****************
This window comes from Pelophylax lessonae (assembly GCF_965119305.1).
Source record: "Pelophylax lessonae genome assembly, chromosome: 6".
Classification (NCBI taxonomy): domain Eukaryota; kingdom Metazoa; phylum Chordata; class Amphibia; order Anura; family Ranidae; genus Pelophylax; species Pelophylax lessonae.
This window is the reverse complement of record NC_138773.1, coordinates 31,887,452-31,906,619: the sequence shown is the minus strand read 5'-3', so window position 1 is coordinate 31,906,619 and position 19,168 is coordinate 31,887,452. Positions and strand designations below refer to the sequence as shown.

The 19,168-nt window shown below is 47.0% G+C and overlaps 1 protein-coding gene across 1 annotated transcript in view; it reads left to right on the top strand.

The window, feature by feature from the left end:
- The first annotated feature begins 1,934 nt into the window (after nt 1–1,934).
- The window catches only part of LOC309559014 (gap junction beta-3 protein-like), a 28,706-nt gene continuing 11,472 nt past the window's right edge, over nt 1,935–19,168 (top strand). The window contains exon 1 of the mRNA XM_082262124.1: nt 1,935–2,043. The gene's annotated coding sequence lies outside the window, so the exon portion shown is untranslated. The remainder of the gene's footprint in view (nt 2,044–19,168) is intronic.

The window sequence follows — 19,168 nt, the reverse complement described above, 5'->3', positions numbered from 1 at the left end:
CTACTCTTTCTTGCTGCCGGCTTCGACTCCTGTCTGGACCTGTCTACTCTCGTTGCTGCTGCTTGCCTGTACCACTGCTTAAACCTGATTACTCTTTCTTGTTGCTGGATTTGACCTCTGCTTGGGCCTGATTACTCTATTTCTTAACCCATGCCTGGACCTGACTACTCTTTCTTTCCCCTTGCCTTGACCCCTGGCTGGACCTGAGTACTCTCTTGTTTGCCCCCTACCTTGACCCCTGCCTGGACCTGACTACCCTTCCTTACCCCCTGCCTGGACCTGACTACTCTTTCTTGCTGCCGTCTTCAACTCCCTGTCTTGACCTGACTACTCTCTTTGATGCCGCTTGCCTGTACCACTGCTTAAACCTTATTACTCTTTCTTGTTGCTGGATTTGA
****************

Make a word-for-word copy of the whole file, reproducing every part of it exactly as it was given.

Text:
This window comes from Pelophylax lessonae (assembly GCF_965119305.1).
Source record: "Pelophylax lessonae genome assembly, chromosome: 6".
Classification (NCBI taxonomy): domain Eukaryota; kingdom Metazoa; phylum Chordata; class Amphibia; order Anura; family Ranidae; genus Pelophylax; species Pelophylax lessonae.
This window is the reverse complement of record NC_138773.1, coordinates 31,887,452-31,906,619: the sequence shown is the minus strand read 5'-3', so window position 1 is coordinate 31,906,619 and position 19,168 is coordinate 31,887,452. Positions and strand designations below refer to the sequence as shown.

The 19,168-nt window shown below is 47.0% G+C and overlaps 1 protein-coding gene across 1 annotated transcript in view; it reads left to right on the top strand.

The window, feature by feature from the left end:
- The first annotated feature begins 1,934 nt into the window (after nt 1–1,934).
- The window catches only part of LOC309559014 (gap junction beta-3 protein-like), a 28,706-nt gene continuing 11,472 nt past the window's right edge, over nt 1,935–19,168 (top strand). The window contains exon 1 of the mRNA XM_082262124.1: nt 1,935–2,043. The gene's annotated coding sequence lies outside the window, so the exon portion shown is untranslated. The remainder of the gene's footprint in view (nt 2,044–19,168) is intronic.

The window sequence follows — 19,168 nt, the reverse complement described above, 5'->3', positions numbered from 1 at the left end:
CTACTCTTTCTTGCTGCCGGCTTCGACTCCTGTCTGGACCTGTCTACTCTCGTTGCTGCTGCTTGCCTGTACCACTGCTTAAACCTGATTACTCTTTCTTGTTGCTGGATTTGACCTCTGCTTGGGCCTGATTACTCTATTTCTTAACCCATGCCTGGACCTGACTACTCTTTCTTTCCCCTTGCCTTGACCCCTGGCTGGACCTGAGTACTCTCTTGTTTGCCCCCTACCTTGACCCCTGCCTGGACCTGACTACCCTTCCTTACCCCCTGCCTGGACCTGACTACTCTTTCTTGCTGCCGTCTTCAACTCCCTGTCTTGACCTGACTACTCTCTTTGATGCCGCTTGCCTGTACCACTGCTTAAACCTTATTACTCTTTCTTGTTGCTGGATTTGA